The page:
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A photon hits an oxygen molecule. The energy from the photon breaks the molecule apart. The molecule becomes two separate oxygen atoms. This is an example of photodissociation.
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Photodissociation

Photons are little bits of light. Photons carry energy.

When a photon hits a molecule, it adds energy to the molecule. The molecule has chemical bonds (they work a bit like stretchy rubber bands!) holding its atoms together. Sometimes the energy from the photon breaks the bond between some of the atoms in a molecule. The atoms fly apart! This is called photodissociation.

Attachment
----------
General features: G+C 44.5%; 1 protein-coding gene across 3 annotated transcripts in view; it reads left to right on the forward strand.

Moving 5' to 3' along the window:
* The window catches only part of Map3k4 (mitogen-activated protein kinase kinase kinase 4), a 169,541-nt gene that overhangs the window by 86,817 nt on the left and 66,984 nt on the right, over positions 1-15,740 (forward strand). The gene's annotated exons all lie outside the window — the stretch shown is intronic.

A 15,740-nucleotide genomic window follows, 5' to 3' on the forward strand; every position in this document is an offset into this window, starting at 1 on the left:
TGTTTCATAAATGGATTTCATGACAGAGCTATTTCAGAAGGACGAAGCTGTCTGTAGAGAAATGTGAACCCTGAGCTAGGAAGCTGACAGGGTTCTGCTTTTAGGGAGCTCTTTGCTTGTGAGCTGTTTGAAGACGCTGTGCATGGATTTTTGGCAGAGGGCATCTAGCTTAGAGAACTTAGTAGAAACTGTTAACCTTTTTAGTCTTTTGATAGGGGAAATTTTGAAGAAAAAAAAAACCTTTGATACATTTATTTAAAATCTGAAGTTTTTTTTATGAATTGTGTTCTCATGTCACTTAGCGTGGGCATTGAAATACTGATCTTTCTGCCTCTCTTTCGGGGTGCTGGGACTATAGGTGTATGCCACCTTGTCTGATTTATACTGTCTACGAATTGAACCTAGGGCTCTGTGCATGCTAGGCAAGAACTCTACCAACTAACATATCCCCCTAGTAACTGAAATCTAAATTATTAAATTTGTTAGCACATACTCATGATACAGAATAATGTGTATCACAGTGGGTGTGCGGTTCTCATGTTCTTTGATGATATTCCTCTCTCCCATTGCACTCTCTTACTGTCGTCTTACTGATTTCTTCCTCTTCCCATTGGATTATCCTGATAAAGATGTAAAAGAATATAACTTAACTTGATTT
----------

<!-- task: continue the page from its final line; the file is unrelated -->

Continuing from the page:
Photons of ultraviolet (UV) "light" carry more energy than photons of visible light carry. Sometimes it takes high-energy UV photons to break a molecule apart!

Last modified February 8, 2006 by Randy Russell.

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